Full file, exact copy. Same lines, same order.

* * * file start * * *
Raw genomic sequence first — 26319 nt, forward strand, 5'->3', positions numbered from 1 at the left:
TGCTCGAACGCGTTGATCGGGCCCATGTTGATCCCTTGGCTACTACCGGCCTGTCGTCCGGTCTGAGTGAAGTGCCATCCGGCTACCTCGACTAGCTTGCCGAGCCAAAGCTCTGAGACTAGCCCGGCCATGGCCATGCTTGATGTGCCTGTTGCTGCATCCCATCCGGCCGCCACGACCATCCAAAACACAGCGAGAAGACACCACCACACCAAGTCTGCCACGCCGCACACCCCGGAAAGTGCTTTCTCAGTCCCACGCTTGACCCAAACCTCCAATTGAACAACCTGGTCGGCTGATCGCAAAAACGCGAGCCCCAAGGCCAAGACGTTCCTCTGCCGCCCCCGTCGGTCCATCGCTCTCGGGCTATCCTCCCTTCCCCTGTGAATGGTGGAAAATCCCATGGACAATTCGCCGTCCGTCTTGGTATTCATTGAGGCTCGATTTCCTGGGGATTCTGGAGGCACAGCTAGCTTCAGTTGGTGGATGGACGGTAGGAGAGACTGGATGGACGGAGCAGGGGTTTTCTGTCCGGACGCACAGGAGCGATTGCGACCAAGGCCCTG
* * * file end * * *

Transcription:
Raw genomic sequence first — 26319 nt, forward strand, 5'->3', positions numbered from 1 at the left:
TGCTCGAACGCGTTGATCGGGCCCATGTTGATCCCTTGGCTACTACCGGCCTGTCGTCCGGTCTGAGTGAAGTGCCATCCGGCTACCTCGACTAGCTTGCCGAGCCAAAGCTCTGAGACTAGCCCGGCCATGGCCATGCTTGATGTGCCTGTTGCTGCATCCCATCCGGCCGCCACGACCATCCAAAACACAGCGAGAAGACACCACCACACCAAGTCTGCCACGCCGCACACCCCGGAAAGTGCTTTCTCAGTCCCACGCTTGACCCAAACCTCCAATTGAACAACCTGGTCGGCTGATCGCAAAAACGCGAGCCCCAAGGCCAAGACGTTCCTCTGCCGCCCCCGTCGGTCCATCGCTCTCGGGCTATCCTCCCTTCCCCTGTGAATGGTGGAAAATCCCATGGACAATTCGCCGTCCGTCTTGGTATTCATTGAGGCTCGATTTCCTGGGGATTCTGGAGGCACAGCTAGCTTCAGTTGGTGGATGGACGGTAGGAGAGACTGGATGGACGGAGCAGGGGTTTTCTGTCCGGACGCACAGGAGCGATTGCGACCAAGGCCCTG